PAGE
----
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Beyond the Loading Dock

Category: Uncategorized

By Raj Pandya, TEX Director

In a recent blog, I asked about how to stand up for science. That led me to another question: Why do we even need to stand up for science? Also: How did we get here, and what do we need to differently to move forward?

I think the need to stand up for science stems (sorry for the pun, get it, STEM?), at least in part, from a disconnect between science and society writ large. There seems to be a growing impatience with experts, academics, consultants, and other big-city pointy-heads, and scientists are caught up in that.

The academic/expert backlash isn’t completely off base. Jim Duderstadt, who was the president of the University of Michigan in 2005, pointed out the cost of a four-year education at UM was more than the average annual Michigan income. What does it even mean to be a state school, he asked, when most of the residents can’t afford to go? Why should anyone trust science, or anything else from a place they can’t even access?

While some of that disconnect is part of trends bigger than science, some of it is on us as scientists. After World War II, we set up a system of science funding that assumed innovation would flow from federal investment in science. And it did—AAAS estimates that 50 percent of the United States’ growth in GDP can be connected to federal investment in R&D. Arguably, the transistor alone might be enough to justify the entire federal research outlay for the last 50 years, let alone the internet. (What would we do without cat videos, anyway?)

But at the same time, the assumption that innovation would “flow” allowed too many of us scientists to focus on producing science and not enough of us to focus on the ways in which science can serve society. It’s led to an entire structure that is excellent at producing science, but perhaps less good at connecting science to people’s lives, engaging people in science, or inviting people into science. And “less good” becomes “worse” when you think about people who have less money and power—the same people who are most likely to experience the downsides of innovations, and least likely to reap the benefits.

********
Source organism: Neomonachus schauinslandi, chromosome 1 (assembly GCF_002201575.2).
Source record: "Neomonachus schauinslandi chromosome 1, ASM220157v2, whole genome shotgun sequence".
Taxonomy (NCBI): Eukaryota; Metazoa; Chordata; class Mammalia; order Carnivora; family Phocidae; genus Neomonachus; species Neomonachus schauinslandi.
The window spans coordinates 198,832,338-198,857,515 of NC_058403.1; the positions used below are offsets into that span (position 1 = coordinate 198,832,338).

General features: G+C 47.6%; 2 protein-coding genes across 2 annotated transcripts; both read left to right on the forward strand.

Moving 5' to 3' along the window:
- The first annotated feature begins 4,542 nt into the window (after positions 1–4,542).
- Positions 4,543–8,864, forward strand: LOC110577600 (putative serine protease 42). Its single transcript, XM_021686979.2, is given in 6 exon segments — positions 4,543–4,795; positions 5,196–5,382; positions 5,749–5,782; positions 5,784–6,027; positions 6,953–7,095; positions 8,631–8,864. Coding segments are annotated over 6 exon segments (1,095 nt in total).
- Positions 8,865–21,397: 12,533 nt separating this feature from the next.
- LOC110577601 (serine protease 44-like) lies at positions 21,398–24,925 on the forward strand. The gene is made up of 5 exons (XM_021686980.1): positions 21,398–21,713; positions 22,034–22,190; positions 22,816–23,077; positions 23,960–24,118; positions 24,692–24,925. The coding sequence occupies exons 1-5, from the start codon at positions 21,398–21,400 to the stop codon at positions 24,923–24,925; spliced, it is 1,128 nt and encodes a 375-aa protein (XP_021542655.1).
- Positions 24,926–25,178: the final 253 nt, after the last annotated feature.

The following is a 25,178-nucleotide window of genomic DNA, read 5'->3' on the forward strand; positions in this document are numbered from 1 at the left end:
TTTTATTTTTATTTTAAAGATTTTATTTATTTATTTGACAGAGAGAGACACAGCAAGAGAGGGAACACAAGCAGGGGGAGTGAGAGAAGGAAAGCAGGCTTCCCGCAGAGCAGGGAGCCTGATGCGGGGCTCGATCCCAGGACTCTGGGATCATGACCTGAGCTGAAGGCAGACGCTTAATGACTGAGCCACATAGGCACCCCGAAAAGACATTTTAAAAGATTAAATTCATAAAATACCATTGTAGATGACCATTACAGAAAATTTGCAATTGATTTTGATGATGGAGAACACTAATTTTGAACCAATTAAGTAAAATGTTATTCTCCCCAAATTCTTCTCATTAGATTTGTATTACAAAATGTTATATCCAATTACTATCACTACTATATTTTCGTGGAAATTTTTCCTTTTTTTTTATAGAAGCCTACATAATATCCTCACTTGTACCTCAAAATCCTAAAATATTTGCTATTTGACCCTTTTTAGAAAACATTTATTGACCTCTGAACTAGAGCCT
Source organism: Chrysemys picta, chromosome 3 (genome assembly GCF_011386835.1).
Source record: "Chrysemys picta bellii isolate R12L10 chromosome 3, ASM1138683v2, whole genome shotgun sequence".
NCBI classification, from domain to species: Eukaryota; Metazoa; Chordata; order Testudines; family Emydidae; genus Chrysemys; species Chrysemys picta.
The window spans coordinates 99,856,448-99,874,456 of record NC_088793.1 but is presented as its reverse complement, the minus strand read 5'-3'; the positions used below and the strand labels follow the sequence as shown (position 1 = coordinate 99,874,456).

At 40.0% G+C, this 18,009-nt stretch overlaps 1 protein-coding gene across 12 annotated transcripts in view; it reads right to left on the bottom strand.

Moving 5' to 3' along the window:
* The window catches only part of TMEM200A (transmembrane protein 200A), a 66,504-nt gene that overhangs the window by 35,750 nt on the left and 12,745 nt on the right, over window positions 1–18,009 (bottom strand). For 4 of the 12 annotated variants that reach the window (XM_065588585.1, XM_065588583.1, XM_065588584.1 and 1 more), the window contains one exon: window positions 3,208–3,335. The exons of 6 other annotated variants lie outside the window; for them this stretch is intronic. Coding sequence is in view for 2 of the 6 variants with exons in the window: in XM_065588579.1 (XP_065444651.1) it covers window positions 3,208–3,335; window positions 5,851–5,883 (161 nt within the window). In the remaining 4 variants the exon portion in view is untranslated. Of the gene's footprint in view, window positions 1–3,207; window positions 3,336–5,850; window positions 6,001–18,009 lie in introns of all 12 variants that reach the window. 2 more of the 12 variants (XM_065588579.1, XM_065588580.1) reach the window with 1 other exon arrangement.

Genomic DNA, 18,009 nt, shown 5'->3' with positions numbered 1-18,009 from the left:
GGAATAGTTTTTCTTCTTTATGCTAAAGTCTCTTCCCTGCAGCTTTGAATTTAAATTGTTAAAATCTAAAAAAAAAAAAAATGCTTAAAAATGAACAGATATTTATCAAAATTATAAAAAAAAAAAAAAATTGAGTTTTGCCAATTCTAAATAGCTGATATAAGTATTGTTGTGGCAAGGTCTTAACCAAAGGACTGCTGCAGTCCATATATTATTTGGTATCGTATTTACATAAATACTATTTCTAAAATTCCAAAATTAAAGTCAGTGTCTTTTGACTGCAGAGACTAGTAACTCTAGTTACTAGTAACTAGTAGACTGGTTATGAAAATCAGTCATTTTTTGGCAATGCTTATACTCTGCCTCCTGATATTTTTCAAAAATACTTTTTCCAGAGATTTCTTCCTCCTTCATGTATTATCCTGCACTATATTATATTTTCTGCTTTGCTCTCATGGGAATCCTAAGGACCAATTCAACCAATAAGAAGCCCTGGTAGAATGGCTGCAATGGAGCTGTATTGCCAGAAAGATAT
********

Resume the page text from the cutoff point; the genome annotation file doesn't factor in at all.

In all of this, science has developed its own norms and practices—like peer review and journals—that are great for producing science but not very good at connecting science to anything outside of itself. The result is that science winds up looking like something done by distant people who don’t look or act like you, who work in different places, and who have their own unique and somewhat impenetrable systems for deciding what is good and worthwhile.

All of this has been called the loading dock model: Scientists do science and then send the results to the lab’s metaphorical ‘loading dock.’ Delivery—actually putting the science into the hands of its ultimate users—is someone else’s responsibility (which all too often translates to nobody’s responsibility). The loading dock, should any of those ultimate users venture in, is a cold and barren place, with restricted entry and lots of warnings posted on the walls.

We can move beyond the loading dock. We can invite people from outside the lab to be part of our research, a la citizen science. Instead of a loading dock, we could build a café, where ideas are discussed in everyday language and everyone is welcome. We might even leave the café and head to the community potluck, where we could bring something to share and join the conversation.

Sarah Wilkins subscriber

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